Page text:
The butts she'll have to kick first are those of the non-performing, cry-baby, tantrum-throwing incompetents in her own shop. One good byproduct: Lazy and talent-shy Joe Garcia got moved aside. In a snit, he threatened to stop writing his worse-than-lame column.

This is a step in the right direction. But we have to wonder why Pedersen would leave her comfy Sam Hughes home (the one marked last summer and fall with the big Raul Grijalva-for-Congress sign) and her pre-school son for the Citizen unless Gannett is closer to taking over Pulitzer's Star and making Tucson a one-daily town.

As saintly as Ann-Eve is, she is inextricably linked with Tucson's Democratic politics. Her dad, Lars Pedersen, is a former chairman of the Pima County Democratic Party and a former deputy county attorney and failed candidate--long ago--for county attorney. He's a nice guy as is Ann-Eve's husband, Peter Eckerstom, a talented if politically correct defense lawyer. Tune into the Citizen's coverage of one of Eckerstrom's high-profile clients, Edward Manuel, the chairman of the Tohono O'odham tribe who is fighting drunk-driving charges.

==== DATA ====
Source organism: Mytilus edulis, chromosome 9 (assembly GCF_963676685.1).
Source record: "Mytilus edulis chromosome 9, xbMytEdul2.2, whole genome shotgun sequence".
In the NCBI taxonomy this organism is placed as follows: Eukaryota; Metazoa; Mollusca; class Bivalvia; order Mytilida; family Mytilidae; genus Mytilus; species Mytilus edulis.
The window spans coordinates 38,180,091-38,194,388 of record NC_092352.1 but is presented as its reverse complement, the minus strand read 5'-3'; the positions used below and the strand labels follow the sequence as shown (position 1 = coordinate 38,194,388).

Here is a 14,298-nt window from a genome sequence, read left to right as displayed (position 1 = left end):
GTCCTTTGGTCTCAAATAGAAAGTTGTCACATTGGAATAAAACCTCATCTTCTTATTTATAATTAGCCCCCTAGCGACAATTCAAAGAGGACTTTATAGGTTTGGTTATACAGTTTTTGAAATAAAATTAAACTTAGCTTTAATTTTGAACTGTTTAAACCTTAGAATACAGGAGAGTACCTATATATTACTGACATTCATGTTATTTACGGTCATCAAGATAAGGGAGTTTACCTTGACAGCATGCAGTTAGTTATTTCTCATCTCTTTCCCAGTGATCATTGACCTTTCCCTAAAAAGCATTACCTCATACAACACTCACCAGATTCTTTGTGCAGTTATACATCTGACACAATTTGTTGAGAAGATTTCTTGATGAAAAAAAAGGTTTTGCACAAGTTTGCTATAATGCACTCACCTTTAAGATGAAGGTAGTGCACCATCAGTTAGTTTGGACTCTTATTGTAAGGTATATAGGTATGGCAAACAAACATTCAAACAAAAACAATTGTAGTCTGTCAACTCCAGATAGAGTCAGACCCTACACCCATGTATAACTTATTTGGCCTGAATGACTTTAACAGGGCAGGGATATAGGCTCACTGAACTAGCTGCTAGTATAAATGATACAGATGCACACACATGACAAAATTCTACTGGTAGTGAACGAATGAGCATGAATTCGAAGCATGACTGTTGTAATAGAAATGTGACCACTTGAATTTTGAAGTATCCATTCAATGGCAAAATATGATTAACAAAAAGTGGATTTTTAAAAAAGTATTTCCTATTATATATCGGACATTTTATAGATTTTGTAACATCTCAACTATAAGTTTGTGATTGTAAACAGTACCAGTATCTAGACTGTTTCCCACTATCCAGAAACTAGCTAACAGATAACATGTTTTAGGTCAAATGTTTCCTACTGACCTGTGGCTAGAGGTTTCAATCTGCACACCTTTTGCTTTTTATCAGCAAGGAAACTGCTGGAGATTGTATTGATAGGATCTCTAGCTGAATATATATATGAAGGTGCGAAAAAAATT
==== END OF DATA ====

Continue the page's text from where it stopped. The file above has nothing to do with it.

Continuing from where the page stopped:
A year ago, Ann-Eve and her husband pushed for Paul Eckerstrom to fill the seat Grijalva vacated. With Eckerstrom's support for union-bustin' Bruce Babbitt, in the 1988 presidential primary, and bad-mouthing of Public Defender Susan Kettlewell in the early 1990s, snow in Hell was more likely.

Buon Viaggio!

NON-CITIZEN: Another nifty trick from the Citizen: Run a big ad touting border coverage from Susan Carroll ("she sees more in a day than most see in a lifetime") in the Christmas Eve ad rag that is mailed to Tucson households. After being billed as the border expert, $usan left for the greener pastures of the Arizona Republic.

PROSECUTION RESTS: Condolences to family, friends and colleagues of David R. White, a deputy Pima County attorney who died Sunday of pancreatic cancer at age 52.

White, a one-time Arizona Prosecutor of the Year, handled some of the most difficult and nastiest cases. He put away plenty of thugs and murderers. He was a fierce friend and ally of victims. He wasn't afraid to see the end result of a prosecutors' work--an execution.

White was a Democratic activist in the old days, but became a Republican and ran under that banner for County Attorney in 1996, losing to Democrat Barbara LaWall. He didn't sulk, bitch or moan, but rather bore down to win convictions in the brutal Moon Smoke Shop and Firefighter's Union Hall murders.

We were fortunate to see White recently as he courageously made his way with wife Janet Bingham to the Katie Dusenberry library branch on several occasions to check out and return books.